A late start meant we missed the crowds – it also meant we could meet a few stragglers like ourselves. People who were clearly not in a rush and happy to stop and have a coffee or a cold drink in between meals. I am sitting outside another albergue listening to Bonnie Tyler would you believe? Yesterday I marched along to Bon Jovi outside one place. Occasionally we actually hear local tunes but moreoften not.
Most people walk from Portomarin to Palas del Rei – a 24 kilometre journey. We have decided to limit our walks this week and hopefully I will not arrive in excruciating agony every night and husband can enjoy the strolls. Today is still around 17 kilometres. To a pilgrim coming from France or further afield that is a short day. To anyone back home it could be considered pure torture!
We stayed in a hotel of sorts last night. The idea was so we could sleep in. Funnily enough because it is a place filled with pilgrims they assume you leave early. We were woken by the cleaners at 7am because they thought we had gone. Admittedly we left our door a little open so a breeze would get through but luckily we put a chair near it to deter any rushed entries. The bang was a little sudden though for the start of the day.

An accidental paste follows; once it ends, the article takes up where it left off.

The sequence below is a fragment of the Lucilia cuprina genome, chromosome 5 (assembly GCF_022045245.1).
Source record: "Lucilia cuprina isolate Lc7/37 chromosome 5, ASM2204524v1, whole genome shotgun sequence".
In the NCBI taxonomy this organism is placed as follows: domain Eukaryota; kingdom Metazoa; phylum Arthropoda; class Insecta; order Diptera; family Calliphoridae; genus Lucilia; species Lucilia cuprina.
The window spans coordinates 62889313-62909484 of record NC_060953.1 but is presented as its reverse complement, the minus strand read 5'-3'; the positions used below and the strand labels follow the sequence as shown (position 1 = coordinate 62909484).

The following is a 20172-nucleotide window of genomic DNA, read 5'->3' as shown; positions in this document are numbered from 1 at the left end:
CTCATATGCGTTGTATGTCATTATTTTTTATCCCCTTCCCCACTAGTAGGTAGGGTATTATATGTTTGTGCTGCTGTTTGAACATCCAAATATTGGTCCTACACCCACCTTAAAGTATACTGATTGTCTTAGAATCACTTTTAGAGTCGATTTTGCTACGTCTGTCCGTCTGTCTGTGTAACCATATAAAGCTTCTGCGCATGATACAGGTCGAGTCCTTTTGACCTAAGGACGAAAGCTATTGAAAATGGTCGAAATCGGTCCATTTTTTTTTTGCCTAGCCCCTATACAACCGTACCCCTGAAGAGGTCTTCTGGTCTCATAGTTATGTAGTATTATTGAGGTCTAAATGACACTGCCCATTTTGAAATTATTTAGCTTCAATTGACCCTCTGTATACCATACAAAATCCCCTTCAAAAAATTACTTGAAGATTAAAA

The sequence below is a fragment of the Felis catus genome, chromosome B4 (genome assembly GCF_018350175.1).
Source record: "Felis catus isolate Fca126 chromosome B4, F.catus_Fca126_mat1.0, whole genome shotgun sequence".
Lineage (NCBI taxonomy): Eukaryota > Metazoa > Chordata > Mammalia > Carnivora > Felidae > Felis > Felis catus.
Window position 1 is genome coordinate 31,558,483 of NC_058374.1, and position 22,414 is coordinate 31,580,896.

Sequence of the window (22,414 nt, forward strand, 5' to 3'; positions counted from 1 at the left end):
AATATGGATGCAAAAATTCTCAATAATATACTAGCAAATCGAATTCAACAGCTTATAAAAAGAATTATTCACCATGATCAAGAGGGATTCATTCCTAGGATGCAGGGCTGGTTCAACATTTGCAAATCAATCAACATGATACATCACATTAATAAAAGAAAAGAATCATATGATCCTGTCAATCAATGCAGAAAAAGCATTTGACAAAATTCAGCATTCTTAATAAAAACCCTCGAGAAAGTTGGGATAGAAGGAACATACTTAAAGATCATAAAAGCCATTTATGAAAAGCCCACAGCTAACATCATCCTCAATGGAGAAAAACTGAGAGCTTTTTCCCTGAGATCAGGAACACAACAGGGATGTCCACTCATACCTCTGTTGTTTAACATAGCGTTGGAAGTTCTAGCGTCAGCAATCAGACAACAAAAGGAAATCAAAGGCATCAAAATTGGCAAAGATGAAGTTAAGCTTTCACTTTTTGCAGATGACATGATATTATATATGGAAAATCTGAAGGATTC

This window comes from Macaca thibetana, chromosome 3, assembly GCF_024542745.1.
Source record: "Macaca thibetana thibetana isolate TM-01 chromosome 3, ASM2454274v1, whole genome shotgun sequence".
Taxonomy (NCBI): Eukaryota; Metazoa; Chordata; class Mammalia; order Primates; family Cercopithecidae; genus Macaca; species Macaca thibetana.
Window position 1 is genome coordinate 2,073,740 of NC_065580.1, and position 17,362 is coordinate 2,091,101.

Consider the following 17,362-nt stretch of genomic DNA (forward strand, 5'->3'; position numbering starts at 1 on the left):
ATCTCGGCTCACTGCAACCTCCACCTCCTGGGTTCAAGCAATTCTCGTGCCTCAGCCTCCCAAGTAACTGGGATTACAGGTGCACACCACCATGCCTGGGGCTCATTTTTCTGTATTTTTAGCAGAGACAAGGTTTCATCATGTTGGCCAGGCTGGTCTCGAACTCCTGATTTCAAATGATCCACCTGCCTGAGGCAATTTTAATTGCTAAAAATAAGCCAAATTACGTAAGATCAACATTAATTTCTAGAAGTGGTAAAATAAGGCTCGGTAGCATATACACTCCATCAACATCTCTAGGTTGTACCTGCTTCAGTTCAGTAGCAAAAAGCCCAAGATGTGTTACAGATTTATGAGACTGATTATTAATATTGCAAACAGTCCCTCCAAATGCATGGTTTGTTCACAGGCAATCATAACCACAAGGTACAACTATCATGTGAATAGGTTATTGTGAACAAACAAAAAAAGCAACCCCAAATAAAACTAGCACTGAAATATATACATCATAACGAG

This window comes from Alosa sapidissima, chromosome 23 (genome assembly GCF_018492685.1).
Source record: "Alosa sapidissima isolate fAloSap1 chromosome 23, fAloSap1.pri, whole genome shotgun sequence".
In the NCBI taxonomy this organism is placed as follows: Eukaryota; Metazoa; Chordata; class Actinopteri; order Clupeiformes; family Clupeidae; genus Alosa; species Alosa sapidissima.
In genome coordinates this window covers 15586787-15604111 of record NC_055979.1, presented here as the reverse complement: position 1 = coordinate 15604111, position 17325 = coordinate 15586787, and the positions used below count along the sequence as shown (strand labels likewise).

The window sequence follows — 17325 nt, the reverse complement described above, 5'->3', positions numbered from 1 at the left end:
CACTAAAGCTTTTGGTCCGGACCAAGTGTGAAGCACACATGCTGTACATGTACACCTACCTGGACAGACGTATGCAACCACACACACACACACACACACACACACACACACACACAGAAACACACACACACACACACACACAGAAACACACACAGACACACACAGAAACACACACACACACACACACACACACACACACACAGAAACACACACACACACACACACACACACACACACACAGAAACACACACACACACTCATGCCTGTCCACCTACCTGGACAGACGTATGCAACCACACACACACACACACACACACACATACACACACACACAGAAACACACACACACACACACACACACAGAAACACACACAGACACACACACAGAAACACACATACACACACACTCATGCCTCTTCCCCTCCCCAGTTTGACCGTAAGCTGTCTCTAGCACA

The walk itself was quite pleasant. It didn't really start getting hot until a few hours into it. In fact I even started the day with a coat on again. Its much nicer to walk when its cool. Because we were leaving after 9 the locals were out in force preparing for a fiesta of some sort. They were covering the streets with leaves in readiness for something exciting. We weren't going to hang around and find out but maybe it meant something big as we hadn't seen that sort of preparation before.
We wandered over the water and up the hill on the other side and enjoyed a pleasant walk through the forest and the countryside. We spotted a few more of the strange little huts we had been seeing since arriving in Galicia and had lunch on a terrace with a nice outlook across the valley. I asked a Spanish man what they were and he said they were for storing corn but no-one grows corn here much anymore.
One of the most interesting things we were seeing in these parts was vending machines placed out on the street and even seemingly in the middle of paddocks. Quite convenient for pilgrims who had developed a thirst or needed a bite to eat but we couldnt work out who controlled access to land in these parts. Obviously that is of significant interest to me as I have spent most of my life negotiating agreements to use land. It seemed anyone could run a power lead onto the street and stick a machine out if they felt like it.
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